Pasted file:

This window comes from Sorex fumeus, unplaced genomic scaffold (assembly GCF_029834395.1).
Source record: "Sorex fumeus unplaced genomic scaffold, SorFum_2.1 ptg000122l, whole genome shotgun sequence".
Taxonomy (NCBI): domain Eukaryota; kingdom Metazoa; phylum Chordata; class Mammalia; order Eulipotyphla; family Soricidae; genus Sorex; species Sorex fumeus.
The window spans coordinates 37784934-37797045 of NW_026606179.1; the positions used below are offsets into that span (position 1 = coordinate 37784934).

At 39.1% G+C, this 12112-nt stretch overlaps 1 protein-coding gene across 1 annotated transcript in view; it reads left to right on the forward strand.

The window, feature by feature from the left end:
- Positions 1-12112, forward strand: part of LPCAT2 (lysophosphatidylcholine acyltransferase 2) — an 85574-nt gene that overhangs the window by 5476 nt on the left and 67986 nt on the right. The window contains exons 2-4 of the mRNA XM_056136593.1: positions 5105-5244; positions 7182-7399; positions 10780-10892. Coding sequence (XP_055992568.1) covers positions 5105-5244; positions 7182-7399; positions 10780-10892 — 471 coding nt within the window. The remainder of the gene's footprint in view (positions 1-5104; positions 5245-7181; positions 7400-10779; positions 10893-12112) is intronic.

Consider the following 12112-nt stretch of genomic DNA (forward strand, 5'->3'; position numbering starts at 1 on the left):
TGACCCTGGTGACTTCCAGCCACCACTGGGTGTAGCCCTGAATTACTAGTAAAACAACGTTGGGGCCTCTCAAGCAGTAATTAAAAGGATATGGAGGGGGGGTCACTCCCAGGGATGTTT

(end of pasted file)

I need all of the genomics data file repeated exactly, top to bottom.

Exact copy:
This window comes from Sorex fumeus, unplaced genomic scaffold (assembly GCF_029834395.1).
Source record: "Sorex fumeus unplaced genomic scaffold, SorFum_2.1 ptg000122l, whole genome shotgun sequence".
Taxonomy (NCBI): domain Eukaryota; kingdom Metazoa; phylum Chordata; class Mammalia; order Eulipotyphla; family Soricidae; genus Sorex; species Sorex fumeus.
The window spans coordinates 37784934-37797045 of NW_026606179.1; the positions used below are offsets into that span (position 1 = coordinate 37784934).

At 39.1% G+C, this 12112-nt stretch overlaps 1 protein-coding gene across 1 annotated transcript in view; it reads left to right on the forward strand.

The window, feature by feature from the left end:
- Positions 1-12112, forward strand: part of LPCAT2 (lysophosphatidylcholine acyltransferase 2) — an 85574-nt gene that overhangs the window by 5476 nt on the left and 67986 nt on the right. The window contains exons 2-4 of the mRNA XM_056136593.1: positions 5105-5244; positions 7182-7399; positions 10780-10892. Coding sequence (XP_055992568.1) covers positions 5105-5244; positions 7182-7399; positions 10780-10892 — 471 coding nt within the window. The remainder of the gene's footprint in view (positions 1-5104; positions 5245-7181; positions 7400-10779; positions 10893-12112) is intronic.

Consider the following 12112-nt stretch of genomic DNA (forward strand, 5'->3'; position numbering starts at 1 on the left):
TGACCCTGGTGACTTCCAGCCACCACTGGGTGTAGCCCTGAATTACTAGTAAAACAACGTTGGGGCCTCTCAAGCAGTAATTAAAAGGATATGGAGGGGGGGTCACTCCCAGGGATGTTT